Chelation has legitimate uses when it’s part of a protocol for actual heavy metal poisoning. You don’t diagnose heavy metal poisoning with hair testing, however. The hair testing is simply used to give the provider the impetus to recommend useless treatments. When used by alternative medicine providers, chelation is quackery used to remove fictitious “toxins” in the body. There is no credible evidence that supports the use of chelation in autism. What’s concerning about chelation is that the intravenous infusions are not without risks, and chelating children with autism has caused deaths.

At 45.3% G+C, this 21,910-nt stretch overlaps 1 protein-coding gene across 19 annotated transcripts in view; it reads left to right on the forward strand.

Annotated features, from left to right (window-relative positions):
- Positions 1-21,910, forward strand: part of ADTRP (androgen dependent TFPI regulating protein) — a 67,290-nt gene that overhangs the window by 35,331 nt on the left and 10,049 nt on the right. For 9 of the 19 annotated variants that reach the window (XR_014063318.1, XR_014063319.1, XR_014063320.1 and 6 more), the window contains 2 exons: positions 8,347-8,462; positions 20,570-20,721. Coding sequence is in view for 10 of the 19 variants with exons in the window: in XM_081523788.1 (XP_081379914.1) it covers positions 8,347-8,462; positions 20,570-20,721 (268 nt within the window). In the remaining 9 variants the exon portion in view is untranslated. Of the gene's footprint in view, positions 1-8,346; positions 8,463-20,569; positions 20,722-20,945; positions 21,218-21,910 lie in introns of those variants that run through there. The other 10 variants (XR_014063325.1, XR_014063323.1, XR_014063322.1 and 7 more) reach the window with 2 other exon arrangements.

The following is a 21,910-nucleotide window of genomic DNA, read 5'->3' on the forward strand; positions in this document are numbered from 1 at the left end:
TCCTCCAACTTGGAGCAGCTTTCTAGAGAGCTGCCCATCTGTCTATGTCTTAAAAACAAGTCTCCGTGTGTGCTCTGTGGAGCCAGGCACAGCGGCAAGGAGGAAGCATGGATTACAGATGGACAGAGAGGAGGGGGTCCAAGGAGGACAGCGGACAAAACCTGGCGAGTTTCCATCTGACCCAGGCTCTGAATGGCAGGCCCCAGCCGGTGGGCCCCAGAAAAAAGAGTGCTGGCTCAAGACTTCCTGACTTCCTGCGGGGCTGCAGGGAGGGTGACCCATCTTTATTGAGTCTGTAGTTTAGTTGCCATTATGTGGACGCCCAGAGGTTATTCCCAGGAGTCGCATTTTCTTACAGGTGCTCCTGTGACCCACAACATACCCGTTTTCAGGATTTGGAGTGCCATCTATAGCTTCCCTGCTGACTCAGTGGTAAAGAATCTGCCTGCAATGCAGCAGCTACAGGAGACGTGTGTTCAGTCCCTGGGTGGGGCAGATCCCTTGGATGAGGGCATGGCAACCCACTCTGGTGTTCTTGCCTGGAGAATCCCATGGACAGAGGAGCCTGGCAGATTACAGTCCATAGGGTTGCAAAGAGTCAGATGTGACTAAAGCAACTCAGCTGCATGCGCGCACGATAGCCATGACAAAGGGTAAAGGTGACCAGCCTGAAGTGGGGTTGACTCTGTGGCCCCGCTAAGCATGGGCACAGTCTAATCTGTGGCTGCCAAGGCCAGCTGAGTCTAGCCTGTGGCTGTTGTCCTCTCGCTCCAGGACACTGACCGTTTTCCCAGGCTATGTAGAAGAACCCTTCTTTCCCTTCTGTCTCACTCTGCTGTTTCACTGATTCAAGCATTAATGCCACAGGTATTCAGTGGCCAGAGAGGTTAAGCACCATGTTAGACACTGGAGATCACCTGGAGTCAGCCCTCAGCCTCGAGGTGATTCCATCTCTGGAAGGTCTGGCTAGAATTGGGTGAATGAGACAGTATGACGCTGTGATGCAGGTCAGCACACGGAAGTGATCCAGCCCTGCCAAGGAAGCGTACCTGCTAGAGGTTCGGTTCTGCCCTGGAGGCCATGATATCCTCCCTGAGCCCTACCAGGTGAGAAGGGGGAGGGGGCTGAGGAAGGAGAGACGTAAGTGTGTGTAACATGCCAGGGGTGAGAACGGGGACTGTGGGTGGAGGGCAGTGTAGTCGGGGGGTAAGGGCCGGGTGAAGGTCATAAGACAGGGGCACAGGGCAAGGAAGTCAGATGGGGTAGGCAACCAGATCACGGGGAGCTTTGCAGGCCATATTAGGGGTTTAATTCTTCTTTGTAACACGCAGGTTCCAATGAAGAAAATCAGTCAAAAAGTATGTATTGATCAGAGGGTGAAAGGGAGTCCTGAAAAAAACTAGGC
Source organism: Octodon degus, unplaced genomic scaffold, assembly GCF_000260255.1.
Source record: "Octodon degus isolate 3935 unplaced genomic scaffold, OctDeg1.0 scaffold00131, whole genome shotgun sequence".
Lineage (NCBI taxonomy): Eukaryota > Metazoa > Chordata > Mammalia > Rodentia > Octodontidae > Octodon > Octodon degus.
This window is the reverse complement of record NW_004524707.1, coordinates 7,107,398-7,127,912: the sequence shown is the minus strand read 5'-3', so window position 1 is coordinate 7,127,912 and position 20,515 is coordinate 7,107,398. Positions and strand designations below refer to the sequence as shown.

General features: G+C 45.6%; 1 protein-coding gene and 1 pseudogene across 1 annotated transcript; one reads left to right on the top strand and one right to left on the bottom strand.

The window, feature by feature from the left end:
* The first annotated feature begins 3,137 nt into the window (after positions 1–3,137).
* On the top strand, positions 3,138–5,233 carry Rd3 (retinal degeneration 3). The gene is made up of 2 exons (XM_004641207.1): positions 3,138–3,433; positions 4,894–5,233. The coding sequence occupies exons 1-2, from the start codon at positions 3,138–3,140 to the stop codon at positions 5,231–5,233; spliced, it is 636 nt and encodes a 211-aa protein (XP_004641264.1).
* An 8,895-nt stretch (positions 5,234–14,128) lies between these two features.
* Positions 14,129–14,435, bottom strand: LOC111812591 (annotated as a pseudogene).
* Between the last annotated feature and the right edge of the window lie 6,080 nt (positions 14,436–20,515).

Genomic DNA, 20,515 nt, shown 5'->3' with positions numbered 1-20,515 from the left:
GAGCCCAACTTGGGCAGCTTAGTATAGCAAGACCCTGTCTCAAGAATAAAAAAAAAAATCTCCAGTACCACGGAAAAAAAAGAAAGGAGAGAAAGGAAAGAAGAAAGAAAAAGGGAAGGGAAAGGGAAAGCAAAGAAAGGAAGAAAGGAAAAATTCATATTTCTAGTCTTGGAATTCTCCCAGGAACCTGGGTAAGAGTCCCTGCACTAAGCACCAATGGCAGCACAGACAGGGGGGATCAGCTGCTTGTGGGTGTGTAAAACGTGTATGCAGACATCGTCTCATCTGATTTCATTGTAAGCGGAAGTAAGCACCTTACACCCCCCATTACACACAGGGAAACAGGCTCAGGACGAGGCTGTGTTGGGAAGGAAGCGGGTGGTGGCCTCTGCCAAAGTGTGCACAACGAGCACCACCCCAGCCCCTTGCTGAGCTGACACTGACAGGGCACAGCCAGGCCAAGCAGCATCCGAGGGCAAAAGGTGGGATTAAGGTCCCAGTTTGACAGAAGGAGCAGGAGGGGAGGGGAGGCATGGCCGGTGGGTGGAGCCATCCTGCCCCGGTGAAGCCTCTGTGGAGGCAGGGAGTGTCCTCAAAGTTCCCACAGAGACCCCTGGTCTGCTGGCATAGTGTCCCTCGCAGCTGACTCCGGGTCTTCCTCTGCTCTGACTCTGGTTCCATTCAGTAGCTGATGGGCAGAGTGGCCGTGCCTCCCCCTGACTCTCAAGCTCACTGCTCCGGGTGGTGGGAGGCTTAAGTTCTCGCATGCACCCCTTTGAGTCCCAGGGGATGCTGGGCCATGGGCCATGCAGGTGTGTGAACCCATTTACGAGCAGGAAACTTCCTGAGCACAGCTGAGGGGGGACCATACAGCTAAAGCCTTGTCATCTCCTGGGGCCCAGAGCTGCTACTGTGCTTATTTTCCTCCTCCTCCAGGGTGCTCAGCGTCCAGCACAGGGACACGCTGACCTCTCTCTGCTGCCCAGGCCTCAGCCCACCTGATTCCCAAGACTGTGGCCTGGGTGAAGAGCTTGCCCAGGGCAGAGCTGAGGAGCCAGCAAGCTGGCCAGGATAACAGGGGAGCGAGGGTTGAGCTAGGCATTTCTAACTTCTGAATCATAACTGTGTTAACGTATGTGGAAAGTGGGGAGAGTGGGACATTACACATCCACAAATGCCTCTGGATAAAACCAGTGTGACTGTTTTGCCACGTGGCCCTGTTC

Like the other medical conditions they claim to treat, naturopaths do not look at autism from a science-based perspective. Many appear to place a strong emphasis on environmental factors as causes, regularly calling out out vaccines as contributors. Naturopaths offer an array of pseudoscientific treatments they call “biomedical”, with some practitioners claiming that autism biomed can “cure” autism. The reality of autism biomed is quite different than the vision promoted by practitioners. There are countless autism biomed interventions, but there is one universal feature: There is no convincing evidence that autism biomed treatments have any meaningful therapeutic effects on the features of autism. Autism biomed is anecdote driven experimentation. There is no convincing evidence that naturopathy has anything meaningful to offer for the treatment of autism.